The default interpretation of transport in the context of Twisted is probably an implementation of
twisted.internet.interfaces.ITransport. At this layer, you're basically dealing with raw bytes being sent and received over a socket of some sort (UDP, TCP, and SSL being the most commonly used three). This isn't really what a SUDS/Twisted integration library is interested in. Instead, what you want is an HTTP client which SUDS can use to make the necessary requests and which presents all of the response data so that SUDS can determine what the result was. That is to say, SUDS doesn't really care about the raw bytes on the network. What it cares about is the HTTP requests and responses.
If you examine the implementation of
twisted.web.soap.Proxy (the client part of the Twisted Web SOAP API), you'll see that it doesn't really do much. It's about 20 lines of code that glues
twisted.web.client.getPage. That is, it's hooking SOAPpy in to Twisted in just the way I described above.
Ideally, SUDS would provide some kind of API along the lines of
SOAPpy.parseSOAPRPC (perhaps the APIs would be a bit more complicated, or accept a few more parameters - I'm not a SOAP expert, so I don't know if SOAPpy's particular APIs are missing something important - but the basic idea should be the same). Then you could write something like
twisted.web.soap.Proxy based on SUDS instead. If
twisted.web.client.getPage doesn't offer enough control over the requests or enough information about the responses, you could also use
twisted.web.client.Agent instead, which is more recently introduced and offers much more control over the whole request/response process. But again, that's really the same idea as the current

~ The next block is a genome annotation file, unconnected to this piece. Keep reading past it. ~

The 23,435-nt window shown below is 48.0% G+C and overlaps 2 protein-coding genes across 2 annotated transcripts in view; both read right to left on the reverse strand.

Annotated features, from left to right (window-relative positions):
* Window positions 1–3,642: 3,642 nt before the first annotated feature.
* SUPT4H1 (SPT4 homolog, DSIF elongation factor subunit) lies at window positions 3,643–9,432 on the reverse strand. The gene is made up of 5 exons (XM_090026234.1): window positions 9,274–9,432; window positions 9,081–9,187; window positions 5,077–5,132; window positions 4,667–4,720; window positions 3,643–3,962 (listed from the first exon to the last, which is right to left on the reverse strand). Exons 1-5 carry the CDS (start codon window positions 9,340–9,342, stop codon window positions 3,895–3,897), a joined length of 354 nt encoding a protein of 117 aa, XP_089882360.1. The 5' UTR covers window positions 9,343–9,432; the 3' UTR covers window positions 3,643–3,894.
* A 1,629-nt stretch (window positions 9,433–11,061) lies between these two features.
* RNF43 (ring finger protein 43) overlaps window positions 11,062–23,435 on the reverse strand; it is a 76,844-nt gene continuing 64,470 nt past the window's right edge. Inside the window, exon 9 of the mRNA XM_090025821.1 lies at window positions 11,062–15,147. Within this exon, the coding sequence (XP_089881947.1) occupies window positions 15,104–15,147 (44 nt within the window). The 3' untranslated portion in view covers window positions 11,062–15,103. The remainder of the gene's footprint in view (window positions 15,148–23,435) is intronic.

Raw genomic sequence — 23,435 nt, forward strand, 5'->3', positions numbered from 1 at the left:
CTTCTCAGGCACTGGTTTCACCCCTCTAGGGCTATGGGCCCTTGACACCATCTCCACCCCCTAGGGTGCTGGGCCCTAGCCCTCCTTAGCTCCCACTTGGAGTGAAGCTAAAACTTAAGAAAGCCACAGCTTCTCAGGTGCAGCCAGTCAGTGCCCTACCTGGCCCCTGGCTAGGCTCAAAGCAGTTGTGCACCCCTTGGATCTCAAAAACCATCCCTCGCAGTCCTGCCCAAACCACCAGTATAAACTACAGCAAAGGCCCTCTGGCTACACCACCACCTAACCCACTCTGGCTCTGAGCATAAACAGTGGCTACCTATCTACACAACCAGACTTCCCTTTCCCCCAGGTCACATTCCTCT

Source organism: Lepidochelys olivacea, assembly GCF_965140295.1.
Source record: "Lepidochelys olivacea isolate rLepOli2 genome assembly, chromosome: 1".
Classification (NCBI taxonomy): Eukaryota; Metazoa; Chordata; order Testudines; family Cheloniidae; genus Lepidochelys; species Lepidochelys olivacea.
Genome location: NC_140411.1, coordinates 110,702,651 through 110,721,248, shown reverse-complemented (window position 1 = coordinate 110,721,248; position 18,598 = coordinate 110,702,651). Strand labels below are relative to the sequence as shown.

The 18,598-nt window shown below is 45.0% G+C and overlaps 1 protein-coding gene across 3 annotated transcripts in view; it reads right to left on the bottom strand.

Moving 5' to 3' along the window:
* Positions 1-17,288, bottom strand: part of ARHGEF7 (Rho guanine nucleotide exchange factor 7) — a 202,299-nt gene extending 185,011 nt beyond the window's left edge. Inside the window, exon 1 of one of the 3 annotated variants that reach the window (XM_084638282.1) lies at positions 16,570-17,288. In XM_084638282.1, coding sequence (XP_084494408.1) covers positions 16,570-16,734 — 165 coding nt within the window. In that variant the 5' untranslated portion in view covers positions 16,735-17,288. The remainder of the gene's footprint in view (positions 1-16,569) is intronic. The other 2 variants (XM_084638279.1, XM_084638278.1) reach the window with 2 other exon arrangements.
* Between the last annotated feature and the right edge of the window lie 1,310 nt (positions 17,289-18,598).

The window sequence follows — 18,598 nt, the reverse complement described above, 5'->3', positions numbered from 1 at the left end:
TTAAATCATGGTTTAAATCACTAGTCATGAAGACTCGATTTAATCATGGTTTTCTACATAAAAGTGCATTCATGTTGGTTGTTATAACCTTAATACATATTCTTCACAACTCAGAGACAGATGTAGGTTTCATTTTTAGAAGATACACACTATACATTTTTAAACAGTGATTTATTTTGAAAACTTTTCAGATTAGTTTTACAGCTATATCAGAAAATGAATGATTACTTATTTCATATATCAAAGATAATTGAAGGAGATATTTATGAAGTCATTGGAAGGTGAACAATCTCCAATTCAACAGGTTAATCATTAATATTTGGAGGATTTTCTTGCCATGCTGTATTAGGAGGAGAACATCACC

getPage-based code, just a more flexible/expressive implementation.
Having just looked at the API documentation for
Client.options.transport, it sounds like a SUDS transport is basically an HTTP client. The problem with this kind of integration is that SUDS wants to send a request and then be able to immediately get the response. Since Twisted is largely based on callbacks, a Twisted-based HTTP client API can't immediately return a response to SUDS. It can only return a
Deferred (or equivalent).
This is why things work better if the relationship is inverted. Instead of giving SUDS an HTTP client to play with, give SUDS and an HTTP client to a third piece of code and let it orchestrate the interactions.
It may not be impossible to have things work by creating a Twisted-based SUDS transport (aka HTTP client), though. The fact that Twisted primarily uses
Deferred (aka callbacks) to expose events doesn't mean that this is the only way it can work. By using a third-party library such as
greenlet, it's possible to provide a coroutine-based API, where a request for an asynchronous operation involves switching execution from one coroutine to another, and events are delivered by switching back to the original coroutine. There is a project called corotwine which can do just this. It may be possible to use this to provide SUDS with the kind of HTTP client API it wants; however, it's not guaranteed. It depends on SUDS not breaking when a context switch is suddenly inserted where previously there was none. This is a very subtle and fragile property of SUDS and can easily be changed (unintentionally, even) by the SUDS developers in a future release, so it's probably not the ideal solution, even if you can get it to work now (unless you can get cooperation from the SUDS maintainers in the form of a promise to test their code in this kind of configuration to ensure it continues to work).
As an aside, the reason Twisted Web's SOAP support is still based on SOAPpy and hasn't been modified for nearly two years is that no clear replacement for SOAPpy has ever shown up. There have been many contenders (http://stackoverflow.com/questions/206154/whats-the-best-soap-client-library-for-python-and-where-is-the-documentation-fo covers several of them). If things ever settle down, it may make sense to try to update Twisted's built-in SOAP support. Until then, I think it makes more sense to do these integration libraries separately, so they can be updated more easily and so Twisted itself doesn't end up with a big pile of different SOAP integration that no one wants (which would be worse than the current situation, where there's just one SOAP integration module that no one wants).